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Cutting back boxwoods

Old 01-07-2017, 11:11 PM
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Default Cutting back boxwoods

I have two beautiful 20yo boxwoods that have outgrown their space. I found some info. on line that a major pruning can be successful. They are @ 6'x6'x6' and I want to take them back to 2'x2'x2'. Anyone ever done this with successful regrowth. I don't mind them being bare for a year or two. I hate to be a puss but I hate to just hook the tractor to them and throw them on the burn pile.
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Old 01-07-2017, 11:58 PM
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I don't know wher eyou live, but chances are this time of year the boxwood is in it's domancy stage, if you do this type of heavy pruning now you'll just kill it. You really need to do this in the spring time when the plant is actively growing.

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Old 01-08-2017, 12:47 AM
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Originally Posted by Garett View Post
I don't know wher eyou live, but chances are this time of year the boxwood is in it's domancy stage, if you do this type of heavy pruning now you'll just kill it. You really need to do this in the spring time when the plant is actively growing.
Yes you are correct about the time as I will be doing it in the future. The term I should be using is shearing instead of pruning. I was looking for feedback from someone who was really heavy handed with their bushes and how it turned out.
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Old 01-08-2017, 05:09 AM
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I find Garrett's answer puzzling. I grew up on a farms with apple, plum, peach, cherry and nectarine orchards. I've pruned fruit and shade trees, ornamental and fruiting shrubs for the well over fifty years and almost always done it during the dormant season. If we wanted to encourage new growth, prune when the plant is dormant. If we wanted to stunt a plant's growth, prune when the plant is actively growing. In my experience, it's very unlikely you'll kill a tree or shrub by pruning it.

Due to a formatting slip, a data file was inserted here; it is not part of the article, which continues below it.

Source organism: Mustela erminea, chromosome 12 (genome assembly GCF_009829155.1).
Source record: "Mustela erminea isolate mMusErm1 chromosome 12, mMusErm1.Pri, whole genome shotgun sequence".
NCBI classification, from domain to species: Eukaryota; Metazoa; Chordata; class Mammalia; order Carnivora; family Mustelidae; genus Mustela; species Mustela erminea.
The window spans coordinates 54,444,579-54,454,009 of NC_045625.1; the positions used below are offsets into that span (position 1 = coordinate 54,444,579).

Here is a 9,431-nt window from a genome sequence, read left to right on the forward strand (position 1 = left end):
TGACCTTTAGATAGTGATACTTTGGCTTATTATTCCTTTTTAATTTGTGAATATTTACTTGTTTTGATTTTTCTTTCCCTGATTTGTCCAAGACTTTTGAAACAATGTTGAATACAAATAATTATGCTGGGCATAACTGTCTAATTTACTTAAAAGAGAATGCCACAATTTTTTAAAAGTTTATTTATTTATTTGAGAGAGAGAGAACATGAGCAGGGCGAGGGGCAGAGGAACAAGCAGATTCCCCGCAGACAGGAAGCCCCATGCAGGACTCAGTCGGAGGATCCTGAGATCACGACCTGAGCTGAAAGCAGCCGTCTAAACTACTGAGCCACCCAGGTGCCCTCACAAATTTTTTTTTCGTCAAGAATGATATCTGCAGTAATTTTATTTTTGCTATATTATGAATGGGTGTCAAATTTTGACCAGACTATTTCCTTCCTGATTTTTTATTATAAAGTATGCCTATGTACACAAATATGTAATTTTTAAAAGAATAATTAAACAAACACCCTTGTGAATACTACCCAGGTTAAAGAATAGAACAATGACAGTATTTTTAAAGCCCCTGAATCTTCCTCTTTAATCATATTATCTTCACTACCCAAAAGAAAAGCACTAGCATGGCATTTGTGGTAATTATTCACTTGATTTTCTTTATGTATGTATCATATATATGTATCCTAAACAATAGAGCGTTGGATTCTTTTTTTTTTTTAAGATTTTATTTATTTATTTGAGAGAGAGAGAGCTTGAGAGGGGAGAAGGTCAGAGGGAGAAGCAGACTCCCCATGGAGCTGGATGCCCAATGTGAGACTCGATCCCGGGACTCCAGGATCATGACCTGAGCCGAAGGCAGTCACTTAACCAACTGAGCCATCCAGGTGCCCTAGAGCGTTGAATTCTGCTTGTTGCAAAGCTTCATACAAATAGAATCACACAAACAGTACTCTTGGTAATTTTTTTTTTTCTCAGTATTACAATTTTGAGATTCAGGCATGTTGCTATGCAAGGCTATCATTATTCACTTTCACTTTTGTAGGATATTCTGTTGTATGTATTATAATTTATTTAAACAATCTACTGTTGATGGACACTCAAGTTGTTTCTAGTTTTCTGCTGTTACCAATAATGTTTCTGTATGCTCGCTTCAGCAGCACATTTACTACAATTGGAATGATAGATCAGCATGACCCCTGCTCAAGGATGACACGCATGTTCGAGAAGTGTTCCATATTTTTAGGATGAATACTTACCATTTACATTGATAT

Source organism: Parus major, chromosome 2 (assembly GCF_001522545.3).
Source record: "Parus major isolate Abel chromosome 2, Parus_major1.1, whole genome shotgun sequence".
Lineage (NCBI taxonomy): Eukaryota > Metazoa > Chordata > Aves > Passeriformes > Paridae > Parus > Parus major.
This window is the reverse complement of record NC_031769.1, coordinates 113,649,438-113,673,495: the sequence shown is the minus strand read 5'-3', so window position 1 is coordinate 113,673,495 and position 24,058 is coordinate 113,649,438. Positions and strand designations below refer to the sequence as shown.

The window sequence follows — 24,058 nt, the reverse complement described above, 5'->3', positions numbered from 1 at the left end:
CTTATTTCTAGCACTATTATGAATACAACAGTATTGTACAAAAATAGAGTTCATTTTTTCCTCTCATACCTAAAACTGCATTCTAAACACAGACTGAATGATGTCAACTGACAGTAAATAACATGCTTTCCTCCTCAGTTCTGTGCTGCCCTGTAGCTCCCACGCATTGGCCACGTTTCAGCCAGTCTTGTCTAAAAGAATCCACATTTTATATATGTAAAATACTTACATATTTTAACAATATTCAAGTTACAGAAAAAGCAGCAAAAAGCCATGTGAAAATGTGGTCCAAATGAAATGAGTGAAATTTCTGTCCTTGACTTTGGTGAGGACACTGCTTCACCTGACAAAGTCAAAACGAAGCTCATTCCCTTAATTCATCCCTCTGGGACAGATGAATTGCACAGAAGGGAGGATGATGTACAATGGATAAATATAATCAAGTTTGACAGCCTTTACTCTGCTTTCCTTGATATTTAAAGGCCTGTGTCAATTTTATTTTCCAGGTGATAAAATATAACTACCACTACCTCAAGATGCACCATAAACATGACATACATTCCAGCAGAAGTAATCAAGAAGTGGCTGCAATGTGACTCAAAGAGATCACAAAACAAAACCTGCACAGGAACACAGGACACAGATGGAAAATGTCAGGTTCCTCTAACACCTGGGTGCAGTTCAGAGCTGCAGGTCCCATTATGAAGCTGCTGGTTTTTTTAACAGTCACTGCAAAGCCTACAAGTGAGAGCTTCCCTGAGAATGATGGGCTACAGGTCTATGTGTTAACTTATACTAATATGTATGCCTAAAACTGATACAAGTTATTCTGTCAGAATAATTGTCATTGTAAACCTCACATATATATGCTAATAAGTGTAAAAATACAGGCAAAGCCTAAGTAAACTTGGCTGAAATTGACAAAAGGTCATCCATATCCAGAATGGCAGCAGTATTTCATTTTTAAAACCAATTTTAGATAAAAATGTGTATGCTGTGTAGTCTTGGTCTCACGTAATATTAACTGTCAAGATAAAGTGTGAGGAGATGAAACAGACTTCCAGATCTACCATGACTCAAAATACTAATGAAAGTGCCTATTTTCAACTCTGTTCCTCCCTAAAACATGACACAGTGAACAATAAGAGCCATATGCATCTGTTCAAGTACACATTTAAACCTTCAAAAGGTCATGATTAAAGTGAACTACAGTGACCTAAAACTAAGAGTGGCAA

Maybe the boxwood is entirely different. I've never had one to fool with.
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Old 01-08-2017, 06:49 AM
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Last spring I trimmed my box woods back pretty good. Did 6 of them. They are about 10 years old and never been pruned at all. They were not 6' but probably 4-5'. I took them back to half of their size. They made it through the year and we had drought conditions in the fall. I think you'll be fine. If the other option is pulling them out then what do you have to lose. Trim em and see how they do. They can always be pulled.
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Old 01-08-2017, 07:03 AM
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They should be pruned when dormant in winter and they can be heavily pruned hut will look like crap for a season. Early spring can also work but if you have a late heavy freeze it will kill new growth and may kill the plant.
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Old 01-08-2017, 07:28 AM
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Originally Posted by Garett View Post
I don't know wher eyou live, but chances are this time of year the boxwood is in it's domancy stage, if you do this type of heavy pruning now you'll just kill it. You really need to do this in the spring time when the plant is actively growing.
I don't agree with that. Prune when dormant. Most of the life of the plant is in the roots at this time of year.
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Old 01-08-2017, 07:35 AM
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Never cut a tree or bush when growing...always in dormancy is recommended
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Old 01-08-2017, 07:42 AM
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A further thought on the OP's pruning/shearing plans. I'd expect the boxwoods would be OK if you pruned them back as much as you plan, but I would recommend doing that over 2 growing seasons. Prune back to 4x4x4 this winter, then to 2x2x2 next winter.